the weather did not cooperate and our Erev Shabbat Service that evening took place on Zoom as (has become) usual.

As for the High Holy Days, it appears that, as it is not possible to socially distance appropriately, it is likely that much of our Services will be online, possibly partially recorded and partially in person.  When final decisions are made you will be the first to know.

You have received information by mail about the annual Memory Book that is traditionally distributed during the Yizkor Service on Yom Kippur afternoon.  This year it is likely to be delivered on-line.  The Memory Book is an opportunity to remember family and friends.  To participate in the Memory Book please follow the instructions provided in the mailing and return immediately to the Temple Office in the envelope provided.

Should you wish to order your own copy of the two-volume prayer book for the High Holy Days Mishkan HaNefesh to have at home, it can be ordered in different ways.  Please see the
section following this article.

In the meantime, we continue to be grateful for the ways Temple Israel has been able to keep us spiritually, emotionally and prayerfully connected using the Zoom platform.  During the month of July, we were particularly grateful for Rabbi Howald, congregants Jim Rohan and Jaimie Blackman and the Temple leadership for continuing to provide “virtual” Erev Shabbat Services, Torah Study and Shabbat Morning Services.

And we continue to encourage parents with their children to join our “virtual” Family Service on the first Friday of the month, that Service remains at the 7:00 PM start time.  The “virtual” Family Service for August is on Friday August 7 th .  The remainder of the” “virtual” Erev Shabbat Services are at 8:00 PM.  “Virtual” Torah Study begins at 10:00 AM on Saturday mornings and “virtual” Shabbat Services follow at 11:00 AM.  We note there is a second outdoor in person Erev Shabbbat Service (weather permitting) scheduled for August 14 th  at 6:30 PM with the same requirements noted above.  It is again to be recorded and played back on Zoom at the usual 8:00 PM time.

On Wednesday evening July 29 th  Rabbi Howald led a Tisha B’ Av learning session over Zoom.

Please look to your e-mails, messages, Temple Israel News & Notes, Temple Israel’s Facebook page, and this E-Shalom Bulletin for additional information about the special Service and study opportunities in the month of August.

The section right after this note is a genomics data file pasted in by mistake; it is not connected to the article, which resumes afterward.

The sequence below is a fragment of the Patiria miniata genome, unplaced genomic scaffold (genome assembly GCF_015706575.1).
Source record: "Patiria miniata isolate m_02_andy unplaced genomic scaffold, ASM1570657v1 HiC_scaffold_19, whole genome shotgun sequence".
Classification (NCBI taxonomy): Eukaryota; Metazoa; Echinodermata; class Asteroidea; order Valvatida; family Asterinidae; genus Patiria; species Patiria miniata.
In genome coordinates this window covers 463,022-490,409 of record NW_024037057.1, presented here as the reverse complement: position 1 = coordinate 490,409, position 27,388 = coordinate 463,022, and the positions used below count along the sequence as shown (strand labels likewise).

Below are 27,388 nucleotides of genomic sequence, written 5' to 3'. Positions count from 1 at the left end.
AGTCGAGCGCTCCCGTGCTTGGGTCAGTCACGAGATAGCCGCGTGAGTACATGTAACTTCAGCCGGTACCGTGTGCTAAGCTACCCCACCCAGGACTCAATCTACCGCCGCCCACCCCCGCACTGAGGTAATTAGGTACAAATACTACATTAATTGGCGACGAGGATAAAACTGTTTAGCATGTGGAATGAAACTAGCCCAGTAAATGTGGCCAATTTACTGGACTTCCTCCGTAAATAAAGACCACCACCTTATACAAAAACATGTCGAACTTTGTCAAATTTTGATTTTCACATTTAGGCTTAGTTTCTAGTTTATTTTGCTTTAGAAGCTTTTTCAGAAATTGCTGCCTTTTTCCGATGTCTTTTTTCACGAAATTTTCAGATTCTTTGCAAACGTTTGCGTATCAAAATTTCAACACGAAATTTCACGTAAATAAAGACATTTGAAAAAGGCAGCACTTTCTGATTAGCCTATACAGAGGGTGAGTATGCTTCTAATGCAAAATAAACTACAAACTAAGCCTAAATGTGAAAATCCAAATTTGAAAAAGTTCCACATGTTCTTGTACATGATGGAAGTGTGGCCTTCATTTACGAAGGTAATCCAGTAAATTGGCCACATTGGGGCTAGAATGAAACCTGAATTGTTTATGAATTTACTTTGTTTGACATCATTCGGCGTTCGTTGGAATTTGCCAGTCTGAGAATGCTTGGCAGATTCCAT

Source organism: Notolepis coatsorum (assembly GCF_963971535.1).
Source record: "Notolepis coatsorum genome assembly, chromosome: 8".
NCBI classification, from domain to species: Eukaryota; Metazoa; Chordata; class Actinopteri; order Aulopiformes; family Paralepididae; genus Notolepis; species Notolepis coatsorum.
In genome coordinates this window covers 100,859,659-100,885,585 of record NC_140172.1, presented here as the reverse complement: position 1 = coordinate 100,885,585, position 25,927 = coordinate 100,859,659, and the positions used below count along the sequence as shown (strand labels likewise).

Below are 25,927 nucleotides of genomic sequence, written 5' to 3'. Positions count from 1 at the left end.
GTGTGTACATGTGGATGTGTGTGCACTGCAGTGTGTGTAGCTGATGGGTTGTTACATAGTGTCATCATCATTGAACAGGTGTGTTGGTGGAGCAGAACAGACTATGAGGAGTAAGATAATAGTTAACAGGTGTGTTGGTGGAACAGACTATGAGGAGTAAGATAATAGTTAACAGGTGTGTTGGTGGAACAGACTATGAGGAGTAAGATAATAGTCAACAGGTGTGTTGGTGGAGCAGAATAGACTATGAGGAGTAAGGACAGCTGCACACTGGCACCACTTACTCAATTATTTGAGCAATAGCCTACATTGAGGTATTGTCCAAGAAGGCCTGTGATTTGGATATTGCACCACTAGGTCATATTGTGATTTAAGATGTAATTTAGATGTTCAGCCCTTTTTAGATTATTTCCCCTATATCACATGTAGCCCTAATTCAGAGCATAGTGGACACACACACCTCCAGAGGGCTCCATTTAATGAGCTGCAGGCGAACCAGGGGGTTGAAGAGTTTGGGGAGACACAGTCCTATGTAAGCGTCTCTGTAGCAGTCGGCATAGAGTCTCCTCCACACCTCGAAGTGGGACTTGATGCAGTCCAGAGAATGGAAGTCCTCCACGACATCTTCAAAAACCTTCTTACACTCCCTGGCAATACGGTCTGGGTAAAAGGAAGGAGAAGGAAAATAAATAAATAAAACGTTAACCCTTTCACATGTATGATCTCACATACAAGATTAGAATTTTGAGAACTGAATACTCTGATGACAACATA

Please stay safe and healthy.  

Linda Brill and Jeffrey Ganz
If you would like to order your own copy of the two-volume prayer book for the high holy days,
Mishkan NaNefesh, you can order the set from the CCAR Press online at this link:
The regular price for the set is $44.
For a limited time, CCAR is offering a special discount of 20% on the print edition of the books. To get the discount, enter coed  MHN2020  during checkout. 

Amazon is offering the books in a digital version for Kindle for $9.99 per volume. You can find the Kindle volumes at this link:

Finally, the CCAR is offering free access to both volumes in a “flipbook” online version which can be viewed on a computer.
Access is through the following page: 
Tisha B'Av, observed on the 9th ( tisha ) of the Hebrew month of Av, is a day of mourning the destruction of both ancient Temples in Jerusalem. Liberal Judaism never has assigned a central religious role to the ancient Temple, so mourning the destruction of the Temple may not be particularly meaningful to liberal Jews. In modern times, many Jews understand Tisha B'Av as a day to remember many tragedies that have befallen the Jewish people throughout history, and to reflect on the suffering that still occurs in our world.

Customarily, Tisha B'Av is a time set aside for fasting and mourning. As on  Yom Kippur , the fast extends from sundown until the following sundown. In the synagogue, the Book of  Eichah  (Lamentations) is chanted, as are  kinot , which are dirges written during the Middle Ages. Sitting on low stools, a custom associated with mourning the dead, Jews read sections of the books of Jeremiah and Job, as well as passages from the Bible and the Talmud that deal with the Temples' destructions in 586 B.C.E. and 70 C.E.
Some Jewish communities begin a period of semi-mourning three weeks before Tisha B’Av, on the 17th of the Hebrew month of Tammuz. It was supposedly on this day in 586 B.C.E. that the Babylonians first made an incursion into the Temple in Jerusalem. Beginning on this date, Jews who observe this custom refrain from holding weddings and festive celebrations or cutting their hair. The mourning intensifies on the first of Av, with no meat or wine consumed, no new clothing purchased, and no shaving allowed. On the evening before Tishah B’Av, a 24-hour fast begins, and in synagogue services, the Book of Lamentations is chanted. When Tisha B’Av falls on Shabbat, its observance begins after Shabbat ends and extends into the next day.

For most liberal Jews, Tisha B'Av has faded in importance as a ritual observance, as the rebuilding of a central Temple in Jerusalem has lost its priority and significance in modern times. Although historians dispute the fact that both Temples were destroyed on this day, Tisha B’Av has become a symbol of Jewish suffering and loss. Over the centuries, other tragic events have come to be commemorated on this day, including the brutal massacres of the Crusades, the Jewish expulsion from Spain, and the Holocaust.